Many of my readers would find the following statement of mine that: I am absolutely not surprised by the 15-point list of infractions contained in the petition delivered to the Ethics Committee of the Federation of International Football Associations (FIFA), by Mr. Anas Aremeyaw Anas and his Tiger-Eye PI team of private investigators, and find the same to be patently pedestrian, to be one of acute insensitivity to the state of rank corruption in sports administration in the country . I long ago lost my proverbial innocence on questions of justice or injustice in the wake of the so-called Rawlings Revolutions, respectively, the Armed Forces Revolutionary Council’s open season of ethnically oriented executions, in 1979, and the catastrophic reemergence of the Rawlings-led Provisional National Defense Council (PNDC) junta that primitively and wantonly cannibalized Ghana’s political landscape from December 31, 1981 to January 1992.
Since then, I have come to the sobering realization and conclusion that Ghana is a veritable jungle that operates recklessly along the Darwinian lines of “Survival of the Fittest,” and that in our time the “fittest” are the cutthroat, gunslinging and blood-bathing minions and operatives of the Rawlings-founded and chaperoned National Democratic Congress (NDC). I also find the alleged shenanigans and extortions schemes leveled against Mr. Kwasi Nyantakyi, the former President of the Ghana Football Association (GFA), to be strikingly akin to the series of scandals that rocked some of the executive committee members of the International Olympic Committee (IOC) sometime ago in Salt Lake City, Utah, right here in the United States. In his petition, Mr. Anas – or rather his attorneys? – cites the case of one Mr. Amos Adamu as a classical case in point and legal precedent that ought to be studiously followed and/or emulated by the FIFA investigators. The latter case, from what I gleaned from the petition, occurred in Nigeria and involved the Nigerian Football Association or Authority, I forget which. I would also be interested to know whether any meaningful changes in football administration in Nigeria resulted from the Amos Adamu Case.
Presently, though, what I am a bit worried about is the relentless crusading and sharp-edged vindictive tone of the Anas petition, which gives the unmistakable impression that the petitioner has far more on his mind than simply exposing a perennial culture of rank corruption and wanton abuse of power and a criminal conflict of interest. Well, the petitioner does not use the word “criminal” as such, but it is ineluctably implied, nonetheless. But calling for a FIFA ban for life to be imposed on Mr. Nyantakyi, the recently resigned and temporarily banned GFA President, is a rather unsavory attempt to second-guess the members of FIFA’s Ethics Committee. I am also unflappably convinced that short of the recruitment of some critters from outer space or another planet to fill up vacancies on a completely overhauled or thoroughly reconstituted GFA and, indeed, the massive deportation of all Ghanaian citizens and their immediate replacement by citizens of another planet, absolutely no change is bound to happen in the arena of soccer administration and/or culture in the country.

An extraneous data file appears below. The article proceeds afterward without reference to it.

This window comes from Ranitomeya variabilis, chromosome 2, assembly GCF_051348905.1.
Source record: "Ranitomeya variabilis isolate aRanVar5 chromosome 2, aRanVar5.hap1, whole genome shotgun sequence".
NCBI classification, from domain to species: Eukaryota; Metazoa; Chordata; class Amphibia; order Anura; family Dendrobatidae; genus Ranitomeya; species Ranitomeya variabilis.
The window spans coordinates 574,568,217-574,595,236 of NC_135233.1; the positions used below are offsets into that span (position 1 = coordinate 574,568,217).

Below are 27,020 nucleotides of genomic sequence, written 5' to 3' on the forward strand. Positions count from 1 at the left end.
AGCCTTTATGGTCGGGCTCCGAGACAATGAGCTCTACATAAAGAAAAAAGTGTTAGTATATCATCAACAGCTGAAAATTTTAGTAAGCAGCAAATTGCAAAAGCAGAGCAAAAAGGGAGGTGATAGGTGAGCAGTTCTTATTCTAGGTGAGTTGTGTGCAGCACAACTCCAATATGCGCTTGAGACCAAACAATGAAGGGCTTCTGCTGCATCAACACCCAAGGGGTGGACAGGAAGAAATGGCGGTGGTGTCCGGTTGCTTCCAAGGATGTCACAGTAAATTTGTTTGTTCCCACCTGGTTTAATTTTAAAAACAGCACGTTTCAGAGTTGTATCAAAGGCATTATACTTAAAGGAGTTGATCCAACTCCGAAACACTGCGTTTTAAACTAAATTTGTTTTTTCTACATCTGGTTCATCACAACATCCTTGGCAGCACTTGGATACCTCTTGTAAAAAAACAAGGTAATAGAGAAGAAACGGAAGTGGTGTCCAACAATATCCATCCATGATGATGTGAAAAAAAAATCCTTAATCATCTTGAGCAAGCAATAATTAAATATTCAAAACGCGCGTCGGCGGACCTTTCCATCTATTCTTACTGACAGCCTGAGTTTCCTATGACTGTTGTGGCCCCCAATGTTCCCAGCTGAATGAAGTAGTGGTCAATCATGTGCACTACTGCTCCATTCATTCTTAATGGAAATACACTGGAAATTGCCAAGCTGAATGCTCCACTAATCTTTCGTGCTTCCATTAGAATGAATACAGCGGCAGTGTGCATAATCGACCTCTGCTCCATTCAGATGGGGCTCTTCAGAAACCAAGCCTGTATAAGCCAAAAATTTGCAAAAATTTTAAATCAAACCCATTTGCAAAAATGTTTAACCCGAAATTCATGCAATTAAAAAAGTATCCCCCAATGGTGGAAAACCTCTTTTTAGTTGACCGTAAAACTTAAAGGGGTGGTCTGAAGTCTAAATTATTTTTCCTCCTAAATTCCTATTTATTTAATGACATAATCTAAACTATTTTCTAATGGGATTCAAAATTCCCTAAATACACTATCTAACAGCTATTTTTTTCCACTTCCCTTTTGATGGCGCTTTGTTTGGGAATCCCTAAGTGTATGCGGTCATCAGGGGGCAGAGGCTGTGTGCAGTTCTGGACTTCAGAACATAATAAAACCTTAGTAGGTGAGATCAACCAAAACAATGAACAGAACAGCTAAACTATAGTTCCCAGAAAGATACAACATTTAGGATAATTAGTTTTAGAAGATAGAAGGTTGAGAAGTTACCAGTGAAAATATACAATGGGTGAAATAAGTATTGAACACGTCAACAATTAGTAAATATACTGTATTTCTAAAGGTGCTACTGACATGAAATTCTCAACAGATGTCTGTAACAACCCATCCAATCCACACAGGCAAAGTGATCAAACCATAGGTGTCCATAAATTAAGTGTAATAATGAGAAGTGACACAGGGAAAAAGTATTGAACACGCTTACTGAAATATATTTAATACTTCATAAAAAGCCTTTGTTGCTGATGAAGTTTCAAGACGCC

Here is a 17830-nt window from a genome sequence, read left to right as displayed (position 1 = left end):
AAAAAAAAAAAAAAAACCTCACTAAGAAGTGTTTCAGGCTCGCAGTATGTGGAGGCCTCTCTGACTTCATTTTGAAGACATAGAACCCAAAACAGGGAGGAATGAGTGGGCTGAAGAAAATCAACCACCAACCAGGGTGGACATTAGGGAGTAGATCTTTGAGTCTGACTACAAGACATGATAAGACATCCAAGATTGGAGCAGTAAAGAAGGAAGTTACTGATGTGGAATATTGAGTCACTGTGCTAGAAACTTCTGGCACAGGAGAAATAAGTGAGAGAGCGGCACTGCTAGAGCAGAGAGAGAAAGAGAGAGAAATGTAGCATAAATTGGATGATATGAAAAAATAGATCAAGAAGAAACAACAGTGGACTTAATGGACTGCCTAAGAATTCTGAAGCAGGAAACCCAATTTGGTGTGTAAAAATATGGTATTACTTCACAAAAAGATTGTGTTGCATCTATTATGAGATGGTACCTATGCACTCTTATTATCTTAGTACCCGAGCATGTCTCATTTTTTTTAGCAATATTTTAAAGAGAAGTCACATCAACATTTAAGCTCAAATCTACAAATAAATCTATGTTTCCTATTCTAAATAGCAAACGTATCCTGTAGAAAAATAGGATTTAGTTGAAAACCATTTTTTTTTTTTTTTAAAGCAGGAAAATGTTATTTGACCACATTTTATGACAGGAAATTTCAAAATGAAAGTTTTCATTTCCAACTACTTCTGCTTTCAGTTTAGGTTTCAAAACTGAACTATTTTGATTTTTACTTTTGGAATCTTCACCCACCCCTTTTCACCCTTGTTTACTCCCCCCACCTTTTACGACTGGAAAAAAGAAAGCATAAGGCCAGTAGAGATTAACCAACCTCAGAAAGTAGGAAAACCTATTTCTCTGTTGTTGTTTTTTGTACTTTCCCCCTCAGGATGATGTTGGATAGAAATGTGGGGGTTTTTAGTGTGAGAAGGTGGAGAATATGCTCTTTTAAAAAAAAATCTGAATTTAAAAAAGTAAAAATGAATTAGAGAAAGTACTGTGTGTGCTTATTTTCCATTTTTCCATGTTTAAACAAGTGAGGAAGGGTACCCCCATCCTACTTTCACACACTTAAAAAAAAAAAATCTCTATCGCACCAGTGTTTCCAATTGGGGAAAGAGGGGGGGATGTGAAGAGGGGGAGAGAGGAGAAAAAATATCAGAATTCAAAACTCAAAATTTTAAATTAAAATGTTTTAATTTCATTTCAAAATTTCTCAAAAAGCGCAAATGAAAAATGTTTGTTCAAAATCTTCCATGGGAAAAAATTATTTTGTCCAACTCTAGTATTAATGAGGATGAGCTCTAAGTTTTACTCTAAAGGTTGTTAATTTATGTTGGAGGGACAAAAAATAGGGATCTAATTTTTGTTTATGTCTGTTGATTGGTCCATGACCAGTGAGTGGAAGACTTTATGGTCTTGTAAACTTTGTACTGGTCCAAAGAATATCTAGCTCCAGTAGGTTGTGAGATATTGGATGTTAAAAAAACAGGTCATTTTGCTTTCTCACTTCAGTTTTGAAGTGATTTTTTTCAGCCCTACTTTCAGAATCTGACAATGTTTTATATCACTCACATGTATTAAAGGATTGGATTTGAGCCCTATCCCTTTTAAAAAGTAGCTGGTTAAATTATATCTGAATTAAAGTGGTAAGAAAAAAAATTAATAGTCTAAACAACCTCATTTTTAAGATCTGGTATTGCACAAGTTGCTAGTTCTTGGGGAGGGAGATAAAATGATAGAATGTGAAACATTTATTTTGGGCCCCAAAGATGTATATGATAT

You see, as long as the laws on our books, as it were, are not rigidly and conscientiously and impartially enforced, there can be absolutely no serious talk about a thorough clean up of soccer administration in the country. Ironically, it is historically the most corrupt citizens and people who tend to be the most vociferous moralists when it comes to any talk of ridding our society of rank corruption. A patent case of the cats being put in charge of the mice. Or rather, of the cockroaches being put in charge of papers, as Master Quansah, my Akuapem-Akropong Presbyterian Middle Boys’ Boarding School (Akropong Salem) Headteacher, used to say, even when he more strikingly resembled the roaches that he was talking about than his prime targets of verbal abuse, and oftentimes corporal punishment, that is us, his vulnerable pupils.
Which, of course, is absolutely in no way to imply that the punitive removal of the former GFA President was without any redeeming aspects, either within the short or long-term administration of the sport. We all witnessed how Chairman Jerry John Rawlings emerged on our national political landscape and the deafening fanfare of accolades, including “Junior Jesus,” that greeted and followed him, and welcomed him as well. Tell me, Dear Reader, would it not be a gross and inexcusable understatement to say that today, the most corrupt group of Ghanaian politicians and citizens are the vintage products of the Rawlings Revolution? It will boil up for quite an evanescent while; and then it will simmer down and turn ice-cold, just when everybody thought we had finally arrived in the Biblical Promised Land of Canaan.
Well, this is Ghana for you, Dear Reader. Does our country look any radically different from other soccer-playing nations around the globe? Go figure!
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